This post originally appeared on the Education and the Media blog.
National Public Radio and an organization founded by a former public radio journalist are teaming up to bring more NPR segments into the classroom.
“It’s a retro skill, but the one skill you really need in life is listening,” Monica Brady-Myerov, the founder and CEO of Listen Current, said in an interview. The NPR stories and segments are used “to build critical listening skills,” she said.
Listen Current already offers audio from NPR and other public radio sources for use by teachers, who have used them not just to build their students’ listening skills but to help English-language learners and others who need a boost with language literacy, and as topical resources in subject areas such as social studies and science.
The agreement announced Tuesday at the South by Southwest (SXSWedu) Education Conference in Austin, Texas, will significantly scale up the partnership between the two organizations, Brady-Myerov said.
“This agreement allows us to work more closely with NPR to bring their journalism into the classroom,” she said.
Emma Carrasco, NPR’s chief marketing officer and senior vice president for audience development, said in a statement that the radio network is excited about the partnership.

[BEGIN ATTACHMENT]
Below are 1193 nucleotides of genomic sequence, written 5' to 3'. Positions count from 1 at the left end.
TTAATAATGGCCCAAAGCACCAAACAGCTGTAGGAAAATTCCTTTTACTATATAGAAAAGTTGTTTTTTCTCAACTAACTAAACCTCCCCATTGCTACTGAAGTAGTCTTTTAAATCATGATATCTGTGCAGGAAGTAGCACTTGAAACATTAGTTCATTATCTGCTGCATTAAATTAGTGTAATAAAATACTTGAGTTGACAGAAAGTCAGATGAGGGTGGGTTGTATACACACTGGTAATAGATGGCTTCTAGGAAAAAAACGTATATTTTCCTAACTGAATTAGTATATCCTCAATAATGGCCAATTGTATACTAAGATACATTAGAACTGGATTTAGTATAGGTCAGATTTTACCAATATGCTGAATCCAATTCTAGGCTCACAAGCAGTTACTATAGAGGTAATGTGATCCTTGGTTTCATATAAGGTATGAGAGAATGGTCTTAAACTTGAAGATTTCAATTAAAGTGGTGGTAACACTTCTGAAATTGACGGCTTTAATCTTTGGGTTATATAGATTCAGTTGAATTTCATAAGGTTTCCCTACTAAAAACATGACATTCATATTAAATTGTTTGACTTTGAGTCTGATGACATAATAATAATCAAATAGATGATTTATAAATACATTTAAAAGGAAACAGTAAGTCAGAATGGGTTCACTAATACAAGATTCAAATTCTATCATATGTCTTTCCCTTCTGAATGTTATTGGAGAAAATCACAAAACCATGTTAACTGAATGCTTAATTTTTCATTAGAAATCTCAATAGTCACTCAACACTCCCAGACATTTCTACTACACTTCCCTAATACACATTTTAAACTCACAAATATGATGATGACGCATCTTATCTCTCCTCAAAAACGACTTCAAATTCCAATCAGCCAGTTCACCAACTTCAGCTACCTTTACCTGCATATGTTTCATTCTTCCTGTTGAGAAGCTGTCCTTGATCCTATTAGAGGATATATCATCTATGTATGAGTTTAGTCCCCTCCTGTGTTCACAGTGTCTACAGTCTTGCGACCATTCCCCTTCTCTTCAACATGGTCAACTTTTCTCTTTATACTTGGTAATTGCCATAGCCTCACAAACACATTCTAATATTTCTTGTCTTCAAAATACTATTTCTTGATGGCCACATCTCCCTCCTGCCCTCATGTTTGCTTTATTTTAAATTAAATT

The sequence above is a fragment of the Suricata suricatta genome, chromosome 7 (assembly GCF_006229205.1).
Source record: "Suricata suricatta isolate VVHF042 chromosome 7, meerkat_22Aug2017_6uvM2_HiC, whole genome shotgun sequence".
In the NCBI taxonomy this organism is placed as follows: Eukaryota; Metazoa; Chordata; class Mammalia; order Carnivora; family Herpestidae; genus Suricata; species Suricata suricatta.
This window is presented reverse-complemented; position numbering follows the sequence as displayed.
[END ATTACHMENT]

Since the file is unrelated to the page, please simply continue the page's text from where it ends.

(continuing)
“Listen Current has figured out how to make public radio classroom-ready and improve college and career readiness of students through authentic learning,” Carrasco said in the statement.
Brady-Myerov is a veteran radio journalist who was a reporter and editor at public station WBUR in Boston, where she did award-winning reports on closing the achievement gap and the high school dropout crisis.
She started Listen Current, originally known as Listen Edition, to help bring radio reports into the classroom for educational use. Teachers can use the library of audio content for free, but Listen Current also offers a premium membership that provides interactive transcripts, standards-aligned lesson plans, and other bonuses.
Some of the lesson packages are “American Children, Immigrant Parents,” about the U.S. immigration debate; “An Imminent Thaw,” about the ecosystem of the Bering Sea; and “Coal Rules the World,” about the role of that resource.
Brady-Myerov says that even in an age of boundless video content on the Web and elsewhere, audio has gained ground with teachers and students alike because the popularity of podcasts.
“Students can listen on their phones or other mobile devices,” she said. “Teachers tell us it’s refreshing.”
A version of this news article first appeared in the Curriculum Matters blog.